You know that friend that drags you to a party that you don’t really want to go to because the only people there will be their old friends from college or their scrap-booking circle or their Menudo addict’s support group and ten minutes after you arrive your friend ditches you next to the dip of questionable origin holding a red Solo cup of brown alcohol while they disappear into some dark corner with the ex they constantly bitch about yet still want to re-enact a nature documentary with?
Yeah. That’s kinda what I did to this blog. Bitch move, I know. But I swear I have an excellent excuse and it doesn’t involve ex-boyfriends, equipment malfunction, meeting a future new ex-boyfriend, locusts, or anything.
I moved nine states away. Completely across the country the up-and-down way not the coast-to-coast way. Athens, Georgia to Orchard Beach, Maine. One thousand, one hundred twenty-one miles. Seventeen hours and thirty minutes driving in a car with four plastic bins full of my worldly possessions and one cat looped out of his skull on kitty valium.
What made me undertake such a journey?
The short answer?
I had nothing to lose.
I know people throw that phrase around a lot, but I mean it literally. I had already lost everything. About a year ago, I separated from my husband of seventeen years and moved into a condo that I could only afford because a wonderful friend offered it to me on the cheap. I wasn’t only leaving him, but my two dogs; my silly, sweet, fuzzy girls. From that moment on, I had to redefine my life. I had to rip out all the future pages of my life’s calendar and burn them. Everything I had planned, everything I had hoped, and everything I had built so far was now ash. For a while, I wallowed in the ruins. Sleepwalked through my days and pantomimed all the motions: sleep, work, eat, wash, rinse, repeat. I made writing the focus of my energy in a way I hadn’t before. On the plus side, I self-published a book and received some great reviews. But I was still reeling. I couldn’t see my future more than forty-eight hours ahead. I had no idea how to plan my new life.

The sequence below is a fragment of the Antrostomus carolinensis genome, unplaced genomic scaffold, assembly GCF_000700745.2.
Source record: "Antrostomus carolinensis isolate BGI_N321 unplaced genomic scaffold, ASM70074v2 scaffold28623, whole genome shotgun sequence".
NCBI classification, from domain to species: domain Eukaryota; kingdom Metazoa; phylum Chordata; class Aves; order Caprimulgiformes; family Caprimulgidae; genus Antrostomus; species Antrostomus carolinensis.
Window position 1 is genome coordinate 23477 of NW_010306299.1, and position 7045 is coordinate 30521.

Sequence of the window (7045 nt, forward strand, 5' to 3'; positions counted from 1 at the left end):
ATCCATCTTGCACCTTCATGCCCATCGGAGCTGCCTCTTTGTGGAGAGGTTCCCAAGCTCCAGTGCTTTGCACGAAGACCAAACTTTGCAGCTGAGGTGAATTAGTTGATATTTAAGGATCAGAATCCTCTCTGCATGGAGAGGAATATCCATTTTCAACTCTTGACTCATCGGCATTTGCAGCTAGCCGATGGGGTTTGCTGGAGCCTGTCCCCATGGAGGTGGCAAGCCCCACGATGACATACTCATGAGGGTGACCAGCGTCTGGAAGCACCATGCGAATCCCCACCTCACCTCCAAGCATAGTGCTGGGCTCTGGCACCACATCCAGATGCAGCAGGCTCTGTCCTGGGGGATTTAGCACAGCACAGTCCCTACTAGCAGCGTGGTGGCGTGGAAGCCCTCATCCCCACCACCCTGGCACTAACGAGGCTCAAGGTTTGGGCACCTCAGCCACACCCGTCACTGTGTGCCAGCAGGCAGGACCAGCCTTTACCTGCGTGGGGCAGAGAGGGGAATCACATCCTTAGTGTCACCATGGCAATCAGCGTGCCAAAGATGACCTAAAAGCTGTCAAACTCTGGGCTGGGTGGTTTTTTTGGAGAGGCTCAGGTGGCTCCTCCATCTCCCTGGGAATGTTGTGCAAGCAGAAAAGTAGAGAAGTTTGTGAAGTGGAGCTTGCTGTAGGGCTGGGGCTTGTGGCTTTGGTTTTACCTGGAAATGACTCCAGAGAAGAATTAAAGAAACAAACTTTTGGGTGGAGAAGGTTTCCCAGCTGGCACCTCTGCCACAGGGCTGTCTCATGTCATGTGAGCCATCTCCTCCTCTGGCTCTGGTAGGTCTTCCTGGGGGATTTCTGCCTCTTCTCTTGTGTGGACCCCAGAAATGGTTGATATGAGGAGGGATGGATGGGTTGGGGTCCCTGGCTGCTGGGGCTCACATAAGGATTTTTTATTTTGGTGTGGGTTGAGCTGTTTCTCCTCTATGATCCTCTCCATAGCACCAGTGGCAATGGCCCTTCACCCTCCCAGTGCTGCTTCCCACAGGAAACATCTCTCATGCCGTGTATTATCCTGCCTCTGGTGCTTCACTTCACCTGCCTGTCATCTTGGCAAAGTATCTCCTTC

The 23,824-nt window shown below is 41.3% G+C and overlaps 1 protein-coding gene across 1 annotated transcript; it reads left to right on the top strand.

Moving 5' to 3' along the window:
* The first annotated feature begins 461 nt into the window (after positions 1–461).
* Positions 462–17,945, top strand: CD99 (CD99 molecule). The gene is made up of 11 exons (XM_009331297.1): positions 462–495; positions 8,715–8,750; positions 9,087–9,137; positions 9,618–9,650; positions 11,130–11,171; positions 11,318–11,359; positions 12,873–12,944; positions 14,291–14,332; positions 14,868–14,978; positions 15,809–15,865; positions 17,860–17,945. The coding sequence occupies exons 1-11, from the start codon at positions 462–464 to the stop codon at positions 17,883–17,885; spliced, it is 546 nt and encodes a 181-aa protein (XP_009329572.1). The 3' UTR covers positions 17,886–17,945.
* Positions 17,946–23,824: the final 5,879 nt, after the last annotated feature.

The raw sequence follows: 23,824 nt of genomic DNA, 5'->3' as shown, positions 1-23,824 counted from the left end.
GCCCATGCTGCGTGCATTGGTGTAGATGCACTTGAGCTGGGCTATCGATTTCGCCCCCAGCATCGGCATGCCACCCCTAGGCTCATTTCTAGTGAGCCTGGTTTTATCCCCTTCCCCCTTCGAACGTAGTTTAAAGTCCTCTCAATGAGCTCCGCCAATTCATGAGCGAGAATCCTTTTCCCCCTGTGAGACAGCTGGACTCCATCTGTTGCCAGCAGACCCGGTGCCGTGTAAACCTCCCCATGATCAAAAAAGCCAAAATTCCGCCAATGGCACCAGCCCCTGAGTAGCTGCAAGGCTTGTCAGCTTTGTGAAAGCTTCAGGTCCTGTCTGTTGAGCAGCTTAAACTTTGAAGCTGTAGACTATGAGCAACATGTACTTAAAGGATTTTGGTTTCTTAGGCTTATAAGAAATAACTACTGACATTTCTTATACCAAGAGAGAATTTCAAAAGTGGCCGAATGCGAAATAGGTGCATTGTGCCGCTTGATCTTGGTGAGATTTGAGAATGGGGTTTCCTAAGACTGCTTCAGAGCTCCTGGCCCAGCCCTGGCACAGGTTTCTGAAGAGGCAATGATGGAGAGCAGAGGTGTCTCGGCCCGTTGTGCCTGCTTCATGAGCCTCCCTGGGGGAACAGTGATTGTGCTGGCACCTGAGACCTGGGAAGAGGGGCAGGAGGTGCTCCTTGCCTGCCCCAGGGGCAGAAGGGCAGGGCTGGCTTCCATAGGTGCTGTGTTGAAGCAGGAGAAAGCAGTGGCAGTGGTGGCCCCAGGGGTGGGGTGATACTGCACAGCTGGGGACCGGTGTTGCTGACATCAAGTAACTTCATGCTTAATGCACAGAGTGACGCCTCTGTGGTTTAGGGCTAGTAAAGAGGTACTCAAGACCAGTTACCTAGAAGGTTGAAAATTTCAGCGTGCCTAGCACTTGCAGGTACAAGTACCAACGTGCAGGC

Then I got a call from a friend. He offered me a way to rise from the ashes of my old life and create something entirely new. The prospect was terrifying and, I’ll admit, at first I turned him down. I’m not one to jump into things. I need to think and ruminate and come at from all angles. The next time my friend, Dave, and I talked, I had a few questions, he had reassuring answers. After a few emails and phone calls, I was ready to pull the trigger.
I was ready to move to Maine and work in the nebulous and exciting world of medical marijuana.
Now, anyone who knows me will snort and laugh at my choice of profession. Not that I have anything against marijuana, or “pot” as I’ll call it from now on just to save the keystrokes. I don’t smoke it. I have tried it, but wasn’t impressed. I have no interest in partaking in anything containing pot or getting high. That is probably one reason why Dave wanted me on board: he can trust me around the inventory. Another reason why people laughed at my new job has nothing to do with drugs. Simply put: I hate snow. I think snow is ugly and gross and ruins everything. Yet, I chose, willingly, to move to a state that will inevitably be covered in snow.
So, to recap . . . I decided to work with a product I have no interest in while living in a climate that I will loathe for a large portion of the year.
Yes. I agree.
But I was ready for crazy. Open to the chaos in a way that I had never been before. What was another pebble tossed into an already churning lake? Success would mean financial stability as I had never known it before. Failure would mean a slow dissolve back into the life I had left back in the condo in Georgia. Nothing gained, but nothing lost as well. Zero sum.
So, that brings me to the present. I am typing this from my bedroom in my new condo with an ocean view in Maine. In the living room are two nineteen year old boys who share the condo with me (also brought on board by Dave) watching television. My cat, Cain, is snoozing at my feet. Tomorrow, I will drive around and deliver pot to a couple patients, purchase a few supplies, and try to absorb as much information about this business as I can because there is a lot to learn.
I am excited and I am determined and I hope this venture is even a fraction as successful as everyone dreams it can be.
But even if this whole thing goes bust and I have to limp back to Georgia with my tail between my legs, one truth remains self-evident:
This will make for an excellent story.
For me, there is no better motivation.
And I can’t wait to share that story with the world.